Essentially, it’s all about constructing a story, piece by piece. Personalized medicines, global harmonization and quality were the stars of 2017’s regulatory tale, while political change in the United States and Europe left mysteries that have yet to unfold.

X-ray technology is valuable to the study of these ancient artifacts because the mummies will be completely unharmed during the process. And it is our hope at Pharmaceutical Manufacturing that our yearly recap will provide our readers with a painless review of 2017 regulatory actions.

We can’t promise you immortality, but maybe we can settle on helping to preserve your regulatory sanity.

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Changing Expectations in the Pharma Outsourcing Market

Nice Insight – Interphex 2017 March 23, 2017

While demand for outsourcing services remains strong in the pharmaceutical industry,spending is down and further decreases are expected. Service provides are faced with increasing competition and growing pressure to differentiate.

Pharmaceutical Market Remains Strong…

The global pharmaceutical market is currently expanding at a healthy compound annual growth rate (CAGR) of 6.3% according to EvaluatePharma. In addition, global pharma R&D spending is increasing at a CAGR of 2.8%. As a result, by 2022, the research firm expects 50% of added revenues to be derived from new products currently in the R&D pipeline.1 The market for active pharmaceutical ingredients (APIs) is growing at a similar CAGR (6.5%) and will reach $225 billion in 2021, according to Mordor Intelligence.2

Not surprisingly, healthy growth rates are also predicted for the global pharmaceutical contract manufacturing and research markets. Mordor Intelligence predicts the contract manufacturing sector will expand at a CAGR of 6.4% to reach $84 billion in 20213, while Grand View Research estimates the global healthcare contract research industry will grow at greater than 6.0% annual and be valued at $45.2 billion by 20224.

But Is Changing…

While growth remains strong, the pharmaceutical industry is faced with pricing pressure and expectations for new medicines that provide measureable added value. Drug manufacturers are challenged to be first to market with highly efficacious, cost-effective and demonstrably safe products and are consequently seeking efficiencies in all aspects of their operations. Reasons for outsourcing to contract development and manufacturing organizations (CDMOs) and contract research organizations (CROs) are thus changing.

While outsourcing activities were initially driven by the desire to reduce costs, for respondents to the 2016 Nice Insight CDMO Outsourcing survey, the top five drivers for outsourcing were improving quality and efficiency, gaining competitive advantage and operational / technical expertise and reducing the risk of supply shortages. 5 In 2017, the top reason for participants in 2017 Nice Insight Contract Development and Manufacturing Survey is access to specialized technologies.6 The other top four reasons are improving quality, gaining expertise, outsourcing is seen as a strategic activity and cost.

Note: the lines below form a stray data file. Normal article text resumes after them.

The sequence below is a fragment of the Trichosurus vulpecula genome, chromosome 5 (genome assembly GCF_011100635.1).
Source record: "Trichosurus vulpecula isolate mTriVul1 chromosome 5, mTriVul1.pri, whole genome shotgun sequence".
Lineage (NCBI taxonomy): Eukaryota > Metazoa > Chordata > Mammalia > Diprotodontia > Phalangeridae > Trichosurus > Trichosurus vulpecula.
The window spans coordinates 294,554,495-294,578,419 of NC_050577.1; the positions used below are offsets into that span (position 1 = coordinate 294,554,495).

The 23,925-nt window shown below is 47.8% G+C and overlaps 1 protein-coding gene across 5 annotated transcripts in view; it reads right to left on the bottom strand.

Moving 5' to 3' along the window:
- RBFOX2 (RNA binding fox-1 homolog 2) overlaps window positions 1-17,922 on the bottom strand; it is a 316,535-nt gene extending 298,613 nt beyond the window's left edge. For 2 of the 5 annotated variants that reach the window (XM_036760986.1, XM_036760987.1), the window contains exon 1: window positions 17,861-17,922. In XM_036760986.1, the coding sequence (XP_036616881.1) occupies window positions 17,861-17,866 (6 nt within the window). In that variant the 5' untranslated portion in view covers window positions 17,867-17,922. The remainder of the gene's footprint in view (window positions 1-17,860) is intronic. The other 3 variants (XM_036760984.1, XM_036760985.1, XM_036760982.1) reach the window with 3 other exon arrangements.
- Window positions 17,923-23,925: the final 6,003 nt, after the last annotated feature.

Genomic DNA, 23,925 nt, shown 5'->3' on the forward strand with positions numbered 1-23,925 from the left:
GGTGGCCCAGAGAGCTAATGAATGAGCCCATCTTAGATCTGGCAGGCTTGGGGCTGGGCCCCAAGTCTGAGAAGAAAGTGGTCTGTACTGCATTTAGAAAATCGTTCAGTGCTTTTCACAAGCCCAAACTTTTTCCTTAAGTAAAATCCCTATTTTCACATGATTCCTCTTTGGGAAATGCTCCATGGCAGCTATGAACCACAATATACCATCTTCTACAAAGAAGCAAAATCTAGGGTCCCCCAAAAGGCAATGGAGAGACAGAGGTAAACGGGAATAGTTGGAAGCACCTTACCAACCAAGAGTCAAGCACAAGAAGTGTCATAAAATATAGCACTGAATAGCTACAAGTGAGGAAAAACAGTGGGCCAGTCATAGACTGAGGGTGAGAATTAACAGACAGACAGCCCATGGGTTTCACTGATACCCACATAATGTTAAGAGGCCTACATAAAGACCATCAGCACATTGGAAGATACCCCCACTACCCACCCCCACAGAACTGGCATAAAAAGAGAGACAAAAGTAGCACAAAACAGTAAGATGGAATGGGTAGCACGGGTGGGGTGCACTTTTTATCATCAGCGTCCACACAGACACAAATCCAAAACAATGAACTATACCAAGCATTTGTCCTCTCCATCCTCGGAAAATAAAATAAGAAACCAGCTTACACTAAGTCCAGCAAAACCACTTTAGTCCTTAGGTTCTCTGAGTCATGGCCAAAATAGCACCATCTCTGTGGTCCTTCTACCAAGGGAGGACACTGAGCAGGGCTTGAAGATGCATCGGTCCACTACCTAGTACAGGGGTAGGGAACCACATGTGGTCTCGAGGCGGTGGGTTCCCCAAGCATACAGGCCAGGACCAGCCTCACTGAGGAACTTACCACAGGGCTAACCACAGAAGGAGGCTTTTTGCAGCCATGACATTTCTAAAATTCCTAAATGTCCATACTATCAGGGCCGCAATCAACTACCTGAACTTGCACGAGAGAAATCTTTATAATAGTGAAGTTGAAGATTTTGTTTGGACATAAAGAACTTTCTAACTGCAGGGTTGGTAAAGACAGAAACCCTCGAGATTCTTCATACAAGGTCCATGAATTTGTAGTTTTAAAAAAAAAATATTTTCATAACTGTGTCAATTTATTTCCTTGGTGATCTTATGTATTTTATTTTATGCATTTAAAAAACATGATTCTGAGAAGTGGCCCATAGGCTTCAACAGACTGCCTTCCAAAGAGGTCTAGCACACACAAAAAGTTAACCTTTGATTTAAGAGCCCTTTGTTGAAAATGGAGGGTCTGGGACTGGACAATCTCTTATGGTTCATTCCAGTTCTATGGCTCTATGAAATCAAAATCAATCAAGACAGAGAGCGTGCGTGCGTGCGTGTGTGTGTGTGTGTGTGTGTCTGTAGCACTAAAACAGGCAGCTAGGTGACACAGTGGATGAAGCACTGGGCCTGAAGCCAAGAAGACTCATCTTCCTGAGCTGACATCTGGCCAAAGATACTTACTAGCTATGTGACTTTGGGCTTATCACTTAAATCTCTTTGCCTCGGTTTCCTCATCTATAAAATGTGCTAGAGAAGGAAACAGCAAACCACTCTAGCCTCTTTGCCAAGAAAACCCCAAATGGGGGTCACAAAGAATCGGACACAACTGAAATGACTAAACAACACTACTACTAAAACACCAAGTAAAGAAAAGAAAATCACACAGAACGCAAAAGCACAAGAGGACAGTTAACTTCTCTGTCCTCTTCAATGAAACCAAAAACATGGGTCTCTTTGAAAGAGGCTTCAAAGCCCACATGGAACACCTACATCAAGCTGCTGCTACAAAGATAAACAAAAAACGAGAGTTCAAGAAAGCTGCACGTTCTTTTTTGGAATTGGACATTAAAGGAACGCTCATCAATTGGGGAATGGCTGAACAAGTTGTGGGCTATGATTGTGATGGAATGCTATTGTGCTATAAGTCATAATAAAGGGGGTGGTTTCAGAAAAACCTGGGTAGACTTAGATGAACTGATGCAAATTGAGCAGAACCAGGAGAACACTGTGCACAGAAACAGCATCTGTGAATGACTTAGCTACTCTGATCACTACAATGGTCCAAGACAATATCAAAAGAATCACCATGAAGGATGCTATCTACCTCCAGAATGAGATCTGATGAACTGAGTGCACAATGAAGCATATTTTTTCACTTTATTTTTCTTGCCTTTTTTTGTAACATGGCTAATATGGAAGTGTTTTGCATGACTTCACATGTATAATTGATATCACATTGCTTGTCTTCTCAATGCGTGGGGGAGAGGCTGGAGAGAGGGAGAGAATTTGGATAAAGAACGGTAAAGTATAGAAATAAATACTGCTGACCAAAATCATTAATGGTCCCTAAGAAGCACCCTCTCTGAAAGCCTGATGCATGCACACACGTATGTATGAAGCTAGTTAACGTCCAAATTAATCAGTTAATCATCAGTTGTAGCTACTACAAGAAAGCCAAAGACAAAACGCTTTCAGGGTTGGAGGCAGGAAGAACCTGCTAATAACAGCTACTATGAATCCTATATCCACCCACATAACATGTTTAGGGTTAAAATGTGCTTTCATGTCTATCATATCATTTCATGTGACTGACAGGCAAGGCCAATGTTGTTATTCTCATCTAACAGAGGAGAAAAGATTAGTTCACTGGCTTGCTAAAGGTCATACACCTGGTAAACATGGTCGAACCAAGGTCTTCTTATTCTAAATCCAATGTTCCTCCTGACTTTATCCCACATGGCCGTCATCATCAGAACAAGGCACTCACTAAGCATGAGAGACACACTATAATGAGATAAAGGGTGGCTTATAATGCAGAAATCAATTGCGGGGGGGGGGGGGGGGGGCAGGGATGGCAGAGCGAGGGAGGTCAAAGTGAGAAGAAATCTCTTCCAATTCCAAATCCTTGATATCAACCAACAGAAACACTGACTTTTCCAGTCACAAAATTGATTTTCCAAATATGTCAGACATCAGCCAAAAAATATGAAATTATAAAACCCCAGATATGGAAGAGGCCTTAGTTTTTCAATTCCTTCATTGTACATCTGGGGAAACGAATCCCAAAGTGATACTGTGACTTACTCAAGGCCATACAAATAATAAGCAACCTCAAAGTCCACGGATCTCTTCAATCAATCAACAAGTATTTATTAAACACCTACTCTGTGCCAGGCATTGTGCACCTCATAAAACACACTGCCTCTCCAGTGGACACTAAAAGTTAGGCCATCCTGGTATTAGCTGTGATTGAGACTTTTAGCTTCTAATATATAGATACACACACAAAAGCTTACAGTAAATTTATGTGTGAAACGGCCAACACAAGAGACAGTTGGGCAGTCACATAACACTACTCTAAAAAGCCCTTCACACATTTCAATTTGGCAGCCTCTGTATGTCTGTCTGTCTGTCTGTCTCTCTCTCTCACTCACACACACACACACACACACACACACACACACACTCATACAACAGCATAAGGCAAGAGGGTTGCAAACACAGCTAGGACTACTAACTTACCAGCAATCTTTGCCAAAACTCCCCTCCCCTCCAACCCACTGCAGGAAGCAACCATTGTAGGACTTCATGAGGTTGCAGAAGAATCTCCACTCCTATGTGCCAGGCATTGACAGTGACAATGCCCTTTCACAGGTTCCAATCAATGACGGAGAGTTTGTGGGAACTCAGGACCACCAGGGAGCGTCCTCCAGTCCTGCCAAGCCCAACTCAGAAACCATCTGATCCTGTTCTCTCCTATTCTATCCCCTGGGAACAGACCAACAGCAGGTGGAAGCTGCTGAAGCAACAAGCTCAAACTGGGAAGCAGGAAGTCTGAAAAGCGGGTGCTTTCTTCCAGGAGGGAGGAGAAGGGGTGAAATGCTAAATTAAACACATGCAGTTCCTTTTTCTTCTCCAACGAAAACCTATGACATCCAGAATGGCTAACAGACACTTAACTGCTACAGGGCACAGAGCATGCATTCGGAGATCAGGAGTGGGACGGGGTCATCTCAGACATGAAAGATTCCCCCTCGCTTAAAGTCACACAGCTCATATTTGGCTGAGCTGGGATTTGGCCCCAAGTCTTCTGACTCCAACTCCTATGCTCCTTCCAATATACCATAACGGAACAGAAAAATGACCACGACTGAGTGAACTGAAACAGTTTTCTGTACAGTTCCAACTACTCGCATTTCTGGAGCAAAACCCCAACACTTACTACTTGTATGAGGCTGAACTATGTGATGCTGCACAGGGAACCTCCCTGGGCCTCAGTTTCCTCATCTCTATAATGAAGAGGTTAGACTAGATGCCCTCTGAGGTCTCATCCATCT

Similarly, for respondents to the 2017 Nice Insight Preclinical and Clinical Contract Research Survey, access to specialized technologies is the main driver for partnering with research firms.7 Other top reasons include improving quality, incorporating outsourcing in their strategic plans, and gaining access to operational, subject matter and regulatory expertise.

Contract service organizations that serve as long-term partners, act as extensions of their customers’ businesses and provide comprehensive, efficient, responsive and affordable support combined with access to novel and proprietary technologies will achieve the greatest success under these conditions.

With Continued M&A Activity …

Merger and acquisition (M&A) activity has occurred at a healthy pace in the pharmaceutical industry in recent years, including in the contract services sector. A total of 76 transactions involving service organizations were announced or completed in 2016, according to Capstone Partners, with sellers achieving high valuations with an average EBITDA multiple of 113.2x.8 Notably, nearly three quarters of the deals were made by strategic buyers. In the CDMO segment, Capstone reports that emerging and small pharma companies, which account for a growing percentage of pipeline candidates, require support across the full pharma development cycle from discovery through commercialization, which is driving M&A activity.8 The number of US CDMOs acquired in 2016 totaled 14.

The increasing complexity of clinical trials is driving demand for sophisticated CRO partners that have a broad range of advanced capabilities, according to Capstone.8 This need is a key driver of M&A activity in the CRO space.

CROs and CDMOs, as well as diversified testing, inspection and certification companies and private equity firms have also been busy acquiring analytical testing laboratories in order to meet the growing demand for cost-effective testing in the face of increasing regulatory requirements and the need to rapidly evaluate large numbers of pipeline candidates, according to Capstone.8